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ATR props up Iran fleet

Posted 12 January 2018 · Add Comment

ATR is currently turning its turboprops into the backbone of Iran Air’s regional fleet as well as enjoying the dividends of its three decades of commitment to Africa and the Middle East. Vincent Chappard reports.

Iran took delivery of its first four ATR 72-600s earlier this year, thus embarking on a new aviation era following the relief of international sanctions.
There’s an urgent need to modernise and develop air transport to boost local economies throughout the country and improve regional connectivity, and ATR CEO, Christian Scherer, believes his company has a major part to play.
“By offering a combination of greater accessibility to remote airfields and lower operating costs than any other category of aircraft, turboprops have proved to be fundamental enablers for regional economic growth,” he said.
“The whole Middle East region is witnessing growth, even though these countries aren’t densely populated. They are investing in air transport development projects. Like other regions, the Middle East is conscious that its economic and social development depends on the expansion of its regional network connectivity.”
Earlier in 2017, ATR and Iran Air signed a firm contract for 20 ATR 72-600s (Pratt & Whitney PW127M engines) with options for a further 20.
Deliveries will extend until the end of 2018.
With a population of more than 80 million and many provinces and small cities, Iran is ready to re-modernise its air transport, which seems to be the best option to enable people to travel as rail and road connections also need to be renewed.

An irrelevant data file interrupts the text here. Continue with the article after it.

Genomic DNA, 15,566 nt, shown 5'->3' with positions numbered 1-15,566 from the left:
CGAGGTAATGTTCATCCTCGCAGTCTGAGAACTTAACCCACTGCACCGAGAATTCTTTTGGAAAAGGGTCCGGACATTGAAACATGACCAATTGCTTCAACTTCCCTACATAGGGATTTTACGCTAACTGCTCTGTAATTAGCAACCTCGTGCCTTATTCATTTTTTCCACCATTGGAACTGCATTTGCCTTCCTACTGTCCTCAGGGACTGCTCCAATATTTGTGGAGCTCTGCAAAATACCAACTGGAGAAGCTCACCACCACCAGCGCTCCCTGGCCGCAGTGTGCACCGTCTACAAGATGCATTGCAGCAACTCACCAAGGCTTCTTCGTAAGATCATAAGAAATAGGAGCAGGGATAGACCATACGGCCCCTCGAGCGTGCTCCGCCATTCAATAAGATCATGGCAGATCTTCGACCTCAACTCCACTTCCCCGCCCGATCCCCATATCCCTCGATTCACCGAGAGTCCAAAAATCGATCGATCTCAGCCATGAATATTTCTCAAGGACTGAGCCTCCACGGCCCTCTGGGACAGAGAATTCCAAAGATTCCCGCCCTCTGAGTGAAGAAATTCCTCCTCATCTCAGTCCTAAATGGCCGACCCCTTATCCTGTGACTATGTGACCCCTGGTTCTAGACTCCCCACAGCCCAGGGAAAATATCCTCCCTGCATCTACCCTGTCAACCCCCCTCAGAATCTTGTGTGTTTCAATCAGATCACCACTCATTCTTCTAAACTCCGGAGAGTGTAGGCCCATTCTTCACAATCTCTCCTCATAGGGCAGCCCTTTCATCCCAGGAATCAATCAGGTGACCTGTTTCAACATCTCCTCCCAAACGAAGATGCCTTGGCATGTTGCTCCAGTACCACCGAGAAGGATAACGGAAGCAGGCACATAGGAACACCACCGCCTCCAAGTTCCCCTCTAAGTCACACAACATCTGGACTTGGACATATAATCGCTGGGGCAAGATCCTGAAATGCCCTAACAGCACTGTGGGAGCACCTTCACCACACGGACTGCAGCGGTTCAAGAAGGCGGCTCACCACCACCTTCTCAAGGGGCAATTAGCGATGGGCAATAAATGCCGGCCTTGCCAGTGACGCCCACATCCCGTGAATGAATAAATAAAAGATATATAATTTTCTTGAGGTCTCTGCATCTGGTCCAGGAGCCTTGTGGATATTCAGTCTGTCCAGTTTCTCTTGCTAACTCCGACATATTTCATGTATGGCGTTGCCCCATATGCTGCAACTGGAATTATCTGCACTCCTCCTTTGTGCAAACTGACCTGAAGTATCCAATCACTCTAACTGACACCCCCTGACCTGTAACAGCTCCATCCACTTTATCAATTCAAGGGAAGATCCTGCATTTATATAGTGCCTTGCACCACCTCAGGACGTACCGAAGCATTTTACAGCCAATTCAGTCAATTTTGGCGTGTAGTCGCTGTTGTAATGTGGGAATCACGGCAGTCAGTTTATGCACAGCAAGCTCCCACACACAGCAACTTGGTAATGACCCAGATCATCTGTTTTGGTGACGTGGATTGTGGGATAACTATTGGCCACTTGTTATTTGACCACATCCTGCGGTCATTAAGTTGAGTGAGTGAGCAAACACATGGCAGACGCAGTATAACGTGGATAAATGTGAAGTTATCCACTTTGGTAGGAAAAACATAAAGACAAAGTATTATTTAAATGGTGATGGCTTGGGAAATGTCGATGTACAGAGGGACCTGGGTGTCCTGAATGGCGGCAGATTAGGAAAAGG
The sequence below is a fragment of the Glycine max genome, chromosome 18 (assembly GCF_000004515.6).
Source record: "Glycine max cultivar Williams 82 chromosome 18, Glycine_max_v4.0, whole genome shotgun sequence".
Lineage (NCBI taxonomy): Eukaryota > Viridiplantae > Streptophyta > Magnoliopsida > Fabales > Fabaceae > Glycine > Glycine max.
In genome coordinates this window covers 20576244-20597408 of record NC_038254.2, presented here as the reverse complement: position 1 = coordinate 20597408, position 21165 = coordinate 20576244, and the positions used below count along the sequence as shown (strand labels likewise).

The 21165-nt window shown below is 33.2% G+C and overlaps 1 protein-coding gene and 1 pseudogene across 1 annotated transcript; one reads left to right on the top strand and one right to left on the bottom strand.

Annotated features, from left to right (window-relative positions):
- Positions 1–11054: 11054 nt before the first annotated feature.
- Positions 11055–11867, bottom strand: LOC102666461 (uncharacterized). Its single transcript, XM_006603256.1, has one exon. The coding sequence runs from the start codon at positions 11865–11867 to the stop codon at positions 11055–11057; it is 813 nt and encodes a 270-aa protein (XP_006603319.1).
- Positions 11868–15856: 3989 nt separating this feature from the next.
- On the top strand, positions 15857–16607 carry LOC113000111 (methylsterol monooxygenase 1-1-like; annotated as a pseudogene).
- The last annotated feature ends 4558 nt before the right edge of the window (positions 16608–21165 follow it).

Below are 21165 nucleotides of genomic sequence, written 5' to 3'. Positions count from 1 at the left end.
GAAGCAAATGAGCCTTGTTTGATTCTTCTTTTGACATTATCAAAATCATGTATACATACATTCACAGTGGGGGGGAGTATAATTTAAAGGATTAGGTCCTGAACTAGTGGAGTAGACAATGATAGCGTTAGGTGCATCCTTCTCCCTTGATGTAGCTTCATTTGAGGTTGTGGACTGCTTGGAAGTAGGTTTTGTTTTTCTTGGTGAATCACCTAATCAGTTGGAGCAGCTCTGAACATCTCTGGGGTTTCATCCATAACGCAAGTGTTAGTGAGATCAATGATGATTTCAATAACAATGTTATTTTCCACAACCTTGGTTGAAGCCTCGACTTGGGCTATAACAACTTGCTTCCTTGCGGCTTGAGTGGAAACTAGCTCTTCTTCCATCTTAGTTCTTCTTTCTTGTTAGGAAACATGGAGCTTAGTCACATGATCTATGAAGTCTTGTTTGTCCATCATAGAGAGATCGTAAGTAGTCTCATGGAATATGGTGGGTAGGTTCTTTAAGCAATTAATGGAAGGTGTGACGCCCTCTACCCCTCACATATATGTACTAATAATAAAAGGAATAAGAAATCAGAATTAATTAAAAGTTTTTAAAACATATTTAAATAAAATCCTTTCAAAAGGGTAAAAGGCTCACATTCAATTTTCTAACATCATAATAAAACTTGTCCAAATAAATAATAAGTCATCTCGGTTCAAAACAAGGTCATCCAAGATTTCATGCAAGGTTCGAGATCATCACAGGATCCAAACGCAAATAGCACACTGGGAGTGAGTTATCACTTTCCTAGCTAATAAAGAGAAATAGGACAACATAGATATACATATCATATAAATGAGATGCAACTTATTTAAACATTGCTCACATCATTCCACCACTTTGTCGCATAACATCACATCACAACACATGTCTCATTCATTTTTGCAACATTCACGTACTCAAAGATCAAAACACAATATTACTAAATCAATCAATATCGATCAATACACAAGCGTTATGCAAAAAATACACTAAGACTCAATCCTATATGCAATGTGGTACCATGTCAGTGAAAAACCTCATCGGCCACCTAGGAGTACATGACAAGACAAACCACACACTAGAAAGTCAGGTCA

Surveys show that aviation demand in Iran will double over the next 10-15 years. This represents 300-350 new aircraft, including replacements, which count among ATR’s priorities.
Iran relies on a strong domestic infrastructure with 60 airports that ATRs are “fully capable of serving” as the ATR 72-600 is ideal for operating in many types of challenging environments, including small airfields, unpaved runways and mountainous regions.
The model will form the core of the Iran Air fleet, while substantially contributing to the expansion and development of the services provided across the country.
“Strengthening the links between all our communities will encourage new business opportunities for everyone,” explained Iran Air CEO, Farhad Parvaresh.
He said every factor had been studied, including technology, fuel burn, efficiency and comfort, in all of the 50-to-100-seaters on the market. “ATRs came out top in every category.”
Iran is also expected to be the Middle East’s next big tourism destination. The freshly open market will not only develop connectivity domestically but also with neighbouring countries. Parvaresh added that many new routes needed to be studied, while existing ones needed to be developed.
The number of flights serving Tabas, Shahre Kord, Rasht and Noshahr “could easily fill between seven and ten flights” compared to two or three weekly at present.
The carrier plans to use its ATRs to link cities in Azerbaijan, Dubai and Qatar (Doha) as “Iran has close links with many bordering countries”.
Parvaresh is optimistic about the development of tourist routes to, for example, the island of Kish in the Persian Gulf.
Scherer said: “There are historic moments in aviation and this is one of them. We are proud and gratified that our ATR aircraft are providing the solution to Iran’s significant needs in regional connectivity.”
Meanwhile, ATR claims to have the “largest heritage” in the Africa (including the Indian Ocean) and the Middle East for short-haul flights, with 120 aircraft in service, 300 routes and more than 30 operators in 25 countries.